Belfast Telegraph

If McGuinness is so glad the Pope is visiting, why won't he listen to his position on abortion?

Deputy First Minister is wrong to ignore papal message about sanctity of human life, writes Alban Maginness

We are blessed with pastors like the Rev John Dunlop, who can give a loving Christian message that can ignite an enthusiastic response from the many different shades of Christian belief in Northern Ireland. His initial encouragement of, and welcome for, a papal visit on the BBC's Sunday Sequence programme was a good scene-setter that has had a welcome impact.

The confirmation that the Pope was to visit Ireland - and most likely Northern Ireland - was greeted with virtually unanimous approval by the Protestant churches here.

This is an indication of just how far the churches have travelled over the past 40 years since the visit to Ireland of Pope St John Paul II.

Apart from a rather predictable, but somewhat subdued, disapproval by the tiny Free Presbyterian Church, there was enthusiastic support.

The Church of Ireland Dean of Belfast, the Rev John Mann, immediately suggested the novel, but enormously rich, symbolism of an ecumenical service in St Anne's Cathedral in Belfast.

But it was the enthusiastic and warm welcome that is so encouraging in response to the great news of the Pope's visit to Ireland for the World Meeting of Families in August 2018.

Much water has flowed under the bridge since 1979, and in today's Northern Ireland, religious belief of any kind - Catholic or Protestant - is under serious threat by aggressive secularism that is intolerant of religious values being in any part of the public space.

For secularists, religious values are to be marginalised and strictly restricted to the private sphere. Solidarity today among Christians is, therefore, not just desirable, but also essential to defend and uphold Christian values.

This pastoral visit by the Pope will emphasise the message of support that he will bring for the integrity of the family as an institutional expression of Christian love and hope for humanity and as an essential social unit for giving children and the sick and the elderly a safe space that is based upon love and security.

It will also emphasise his personal theme of mercy as a guide to our religious and secular lives.

The concept of solidarity to the marginalised in our society is an unending opportunity for Christians everywhere to empty themselves of material selfishness and possessiveness. If this were to be applied throughout Europe, there would be no immigration crisis.

The Pope's visit will come in the wake of the 500th anniversary next year of the beginning of the Reformation in Wittenberg in 1517.

It was there that the Augustinian Martin Luther protested against the corruption and failings of the Catholic Church and set in train the tragic division of the Christian church, as we well know today in this small part of the world.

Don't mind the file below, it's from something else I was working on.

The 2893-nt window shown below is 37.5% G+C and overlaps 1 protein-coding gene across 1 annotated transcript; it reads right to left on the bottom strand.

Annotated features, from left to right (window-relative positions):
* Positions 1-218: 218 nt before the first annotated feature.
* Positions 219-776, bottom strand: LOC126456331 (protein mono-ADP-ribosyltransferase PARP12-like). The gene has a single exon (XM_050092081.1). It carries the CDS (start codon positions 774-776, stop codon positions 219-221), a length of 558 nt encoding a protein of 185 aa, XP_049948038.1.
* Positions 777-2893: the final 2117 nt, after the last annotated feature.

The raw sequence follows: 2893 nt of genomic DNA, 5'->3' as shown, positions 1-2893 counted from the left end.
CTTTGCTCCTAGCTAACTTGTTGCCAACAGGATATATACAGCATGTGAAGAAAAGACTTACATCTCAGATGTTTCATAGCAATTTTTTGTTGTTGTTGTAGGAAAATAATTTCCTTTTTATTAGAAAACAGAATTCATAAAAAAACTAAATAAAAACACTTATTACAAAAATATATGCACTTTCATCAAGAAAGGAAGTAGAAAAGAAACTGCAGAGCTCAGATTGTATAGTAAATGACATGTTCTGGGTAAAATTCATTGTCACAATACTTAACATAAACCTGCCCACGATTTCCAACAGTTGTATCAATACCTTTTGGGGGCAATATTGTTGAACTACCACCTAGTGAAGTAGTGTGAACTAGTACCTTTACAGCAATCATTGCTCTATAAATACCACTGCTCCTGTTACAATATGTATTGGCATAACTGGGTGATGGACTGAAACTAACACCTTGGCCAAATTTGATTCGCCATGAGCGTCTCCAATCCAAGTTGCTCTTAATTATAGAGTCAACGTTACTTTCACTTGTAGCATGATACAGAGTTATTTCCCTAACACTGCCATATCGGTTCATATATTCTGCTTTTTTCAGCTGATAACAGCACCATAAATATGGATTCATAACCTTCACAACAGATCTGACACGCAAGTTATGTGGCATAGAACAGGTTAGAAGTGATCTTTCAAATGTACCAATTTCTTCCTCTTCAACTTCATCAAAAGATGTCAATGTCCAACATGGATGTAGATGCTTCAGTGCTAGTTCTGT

How we, as present-day Christians, deal with this historic process of the Reformation and its various events will be a test of goodwill towards one and other and our faith and our desire to restore the original unity of the Church.

It will be a challenge for the churches to address all the outstanding issues that still trouble believers today.

In this respect, it is interesting to note the Pope's recent visit to Sweden to meet with the largest Lutheran church in Europe.

It was a successful visit and one of great warmth and friendship and an example that we can learn from and apply here.

Arlene Foster said she would meet the Pope as a visiting head of state if he came north. Likewise, Martin McGuinness welcomed the Pope's potential visit here.

But it should be remembered that, in 1979, Pope John Paul II, in his famous address at Drogheda, called on the Provisional IRA and others to uphold the sanctity of life and end their violence.

He said: "On my knees, I beg you to turn away from the paths of violence and return to the ways of peace."

McGuinness and his comrades in the IRA ignored that saintly plea, continued their unchristian campaign and caused further needless deaths and injury to so many people here.

If he and his comrades had heeded the Pope then, how many lives would have been saved and how much misery would have been avoided?

Furthermore, what greater political progress towards peace and reconciliation could have been made those 37 years ago?

Today, he and his colleagues in Sinn Fein are repeating the mistake of the past by once again ignoring the papal message about the sanctity of human life by advocating legislation to introduce abortion.

McGuinness and his colleagues are once again ignoring - indeed, defying - the Christian message that life in the womb is to be valued and protected and not deliberately destroyed.

If he is truly sincere in wanting to welcome the Pope, he should seriously reflect on the Pope's teaching that abortion is a grievous wrong.

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